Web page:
The more I think about this, the more it reminds me of a new year: plenty of people are looking into the future, but some are still reminiscing about the year which has passed, and which can never be retrieved again.  The Romans knew what they were doing when they made Janus two-faced.

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Missing

Meet Royston Cooper.

Royston Cooper portrait by James Holland

I rather wish I had, actually.  Quite a few people have contacted the blog over the last year or two about him, and they all remember an extraordinary and extrovert character.

The picture was drawn by James Holland, a friend of Royston’s, in 1954, and was very  kindly passed on by the artist’s daughter, Jane.

Rpyston Cooper express coaches to London poster

I would have liked to honour the picture by digging out a few new Royston Cooper designs for you, but frustratingly, I can’t find any.  But they must exist, because not only did Jane Holland remember a campaign he designed for Ribena, but Artist Partners have also put a brief professional biography on their website.  From which you can see that he did simply tons of commercial work which must be out there somewhere, even if most of it probably wasn’t signed.  I think a trip through Designers In Britain may be called for one of these days.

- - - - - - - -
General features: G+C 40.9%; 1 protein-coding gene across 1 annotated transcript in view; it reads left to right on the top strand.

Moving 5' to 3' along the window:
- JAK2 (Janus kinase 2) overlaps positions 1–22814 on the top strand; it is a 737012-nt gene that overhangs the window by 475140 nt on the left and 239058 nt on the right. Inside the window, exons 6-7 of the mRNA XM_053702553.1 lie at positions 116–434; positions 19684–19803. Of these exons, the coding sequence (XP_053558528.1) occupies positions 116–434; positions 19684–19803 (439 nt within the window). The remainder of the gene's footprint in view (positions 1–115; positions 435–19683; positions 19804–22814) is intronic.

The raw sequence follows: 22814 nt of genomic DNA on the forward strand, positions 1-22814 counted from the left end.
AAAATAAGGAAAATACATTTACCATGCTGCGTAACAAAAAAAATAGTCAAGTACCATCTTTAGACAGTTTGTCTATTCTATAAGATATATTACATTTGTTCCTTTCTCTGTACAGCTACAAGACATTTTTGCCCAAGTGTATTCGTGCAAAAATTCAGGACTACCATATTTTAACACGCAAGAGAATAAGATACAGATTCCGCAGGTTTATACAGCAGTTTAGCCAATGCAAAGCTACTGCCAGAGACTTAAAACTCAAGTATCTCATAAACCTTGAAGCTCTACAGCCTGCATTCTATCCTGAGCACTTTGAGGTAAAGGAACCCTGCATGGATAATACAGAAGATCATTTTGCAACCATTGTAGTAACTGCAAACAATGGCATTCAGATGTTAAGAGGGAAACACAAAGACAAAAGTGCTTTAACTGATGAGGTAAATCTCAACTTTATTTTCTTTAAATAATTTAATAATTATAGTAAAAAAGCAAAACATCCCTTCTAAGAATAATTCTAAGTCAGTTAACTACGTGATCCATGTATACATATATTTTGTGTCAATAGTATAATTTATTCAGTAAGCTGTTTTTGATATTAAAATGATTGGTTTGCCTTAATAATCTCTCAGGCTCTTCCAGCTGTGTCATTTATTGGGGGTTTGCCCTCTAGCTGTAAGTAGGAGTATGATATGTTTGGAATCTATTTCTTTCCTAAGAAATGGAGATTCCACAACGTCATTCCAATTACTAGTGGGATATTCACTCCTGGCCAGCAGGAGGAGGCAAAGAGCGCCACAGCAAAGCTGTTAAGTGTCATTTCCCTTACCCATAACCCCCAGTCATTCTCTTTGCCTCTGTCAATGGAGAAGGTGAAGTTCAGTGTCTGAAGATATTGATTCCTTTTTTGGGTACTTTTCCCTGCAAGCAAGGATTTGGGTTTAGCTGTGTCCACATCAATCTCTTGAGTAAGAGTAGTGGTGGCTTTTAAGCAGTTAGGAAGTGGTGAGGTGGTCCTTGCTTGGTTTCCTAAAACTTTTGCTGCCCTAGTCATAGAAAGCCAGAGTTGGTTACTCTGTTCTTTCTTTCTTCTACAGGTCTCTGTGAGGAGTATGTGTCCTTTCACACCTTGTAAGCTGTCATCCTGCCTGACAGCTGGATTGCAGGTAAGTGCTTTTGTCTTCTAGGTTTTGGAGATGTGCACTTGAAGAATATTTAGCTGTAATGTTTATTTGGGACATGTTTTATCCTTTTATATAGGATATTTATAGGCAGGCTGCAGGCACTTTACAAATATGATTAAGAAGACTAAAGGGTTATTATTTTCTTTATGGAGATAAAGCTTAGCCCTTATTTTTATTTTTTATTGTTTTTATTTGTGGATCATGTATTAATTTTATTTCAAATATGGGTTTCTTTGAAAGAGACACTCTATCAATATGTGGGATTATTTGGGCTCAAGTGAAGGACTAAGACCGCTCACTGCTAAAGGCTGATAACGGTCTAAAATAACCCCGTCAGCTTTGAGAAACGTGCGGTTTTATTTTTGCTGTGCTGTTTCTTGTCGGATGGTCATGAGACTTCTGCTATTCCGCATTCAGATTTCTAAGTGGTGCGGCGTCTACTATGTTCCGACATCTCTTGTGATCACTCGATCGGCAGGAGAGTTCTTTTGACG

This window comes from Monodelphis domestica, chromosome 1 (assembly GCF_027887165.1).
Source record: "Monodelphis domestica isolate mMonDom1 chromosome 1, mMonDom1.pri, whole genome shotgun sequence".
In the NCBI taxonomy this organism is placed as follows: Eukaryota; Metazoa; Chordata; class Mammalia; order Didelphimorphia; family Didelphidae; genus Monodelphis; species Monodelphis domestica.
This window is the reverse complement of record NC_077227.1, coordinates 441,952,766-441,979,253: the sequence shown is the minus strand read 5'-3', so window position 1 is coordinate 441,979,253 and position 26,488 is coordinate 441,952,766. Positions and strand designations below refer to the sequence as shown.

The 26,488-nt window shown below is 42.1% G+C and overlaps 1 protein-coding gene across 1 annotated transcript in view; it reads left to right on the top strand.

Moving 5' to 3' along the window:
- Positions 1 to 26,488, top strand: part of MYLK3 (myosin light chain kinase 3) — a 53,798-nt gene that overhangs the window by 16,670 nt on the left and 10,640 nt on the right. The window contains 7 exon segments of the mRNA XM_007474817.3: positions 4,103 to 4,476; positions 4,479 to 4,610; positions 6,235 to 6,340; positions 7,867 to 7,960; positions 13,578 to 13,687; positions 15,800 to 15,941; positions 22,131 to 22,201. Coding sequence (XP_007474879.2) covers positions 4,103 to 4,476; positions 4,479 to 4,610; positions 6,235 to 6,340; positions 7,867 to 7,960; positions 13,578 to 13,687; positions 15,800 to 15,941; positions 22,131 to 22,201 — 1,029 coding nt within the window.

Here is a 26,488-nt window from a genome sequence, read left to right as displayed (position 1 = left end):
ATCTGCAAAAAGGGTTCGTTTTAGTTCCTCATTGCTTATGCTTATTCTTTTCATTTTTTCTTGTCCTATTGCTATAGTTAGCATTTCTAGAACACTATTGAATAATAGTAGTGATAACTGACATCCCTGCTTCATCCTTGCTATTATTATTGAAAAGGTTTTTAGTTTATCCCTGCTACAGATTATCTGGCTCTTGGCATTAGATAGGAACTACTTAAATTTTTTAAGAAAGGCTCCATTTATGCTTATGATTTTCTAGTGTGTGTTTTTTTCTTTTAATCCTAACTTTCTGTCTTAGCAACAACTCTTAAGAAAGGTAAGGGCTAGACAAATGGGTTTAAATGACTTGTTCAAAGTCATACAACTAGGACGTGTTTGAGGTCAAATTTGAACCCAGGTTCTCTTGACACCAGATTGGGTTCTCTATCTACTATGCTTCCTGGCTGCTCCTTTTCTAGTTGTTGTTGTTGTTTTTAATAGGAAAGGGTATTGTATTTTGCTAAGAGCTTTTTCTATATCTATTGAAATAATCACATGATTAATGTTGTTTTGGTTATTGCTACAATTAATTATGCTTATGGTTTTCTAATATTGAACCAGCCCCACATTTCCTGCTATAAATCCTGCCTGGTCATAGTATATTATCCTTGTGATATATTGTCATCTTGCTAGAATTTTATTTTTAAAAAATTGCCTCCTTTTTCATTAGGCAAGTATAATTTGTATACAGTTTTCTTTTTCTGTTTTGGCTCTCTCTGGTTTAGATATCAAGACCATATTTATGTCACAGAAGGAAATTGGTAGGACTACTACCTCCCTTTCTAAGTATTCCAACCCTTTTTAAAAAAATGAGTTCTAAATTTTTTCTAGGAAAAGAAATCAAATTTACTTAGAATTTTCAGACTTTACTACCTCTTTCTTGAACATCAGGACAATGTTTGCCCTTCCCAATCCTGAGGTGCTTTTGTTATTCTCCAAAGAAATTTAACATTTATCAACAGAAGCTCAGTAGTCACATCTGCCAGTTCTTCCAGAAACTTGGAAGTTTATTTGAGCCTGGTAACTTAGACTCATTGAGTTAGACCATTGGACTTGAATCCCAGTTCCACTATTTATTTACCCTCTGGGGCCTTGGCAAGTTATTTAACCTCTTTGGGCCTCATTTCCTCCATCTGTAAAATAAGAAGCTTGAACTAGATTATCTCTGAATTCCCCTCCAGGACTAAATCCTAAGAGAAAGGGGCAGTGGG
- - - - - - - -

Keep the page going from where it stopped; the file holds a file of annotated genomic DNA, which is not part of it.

Until I get round to that, however, you can have one of his fine art prints.

Royston Cooper Fine art print on eBay

You can actually have this if you want, because it’s on eBay as a Buy It Now for just £44.99.  I quite like it, but wall space is at a bit of a premium round here so I think we’ll pass.

While I am on the subject of unobtainable delights which have been lost by history, it’s probably worth mentioning the John Burningham exhibition at the London Transport Museum.  He designed a new poster in honour of it, which is mostly ordinary type, but his bit is lovely.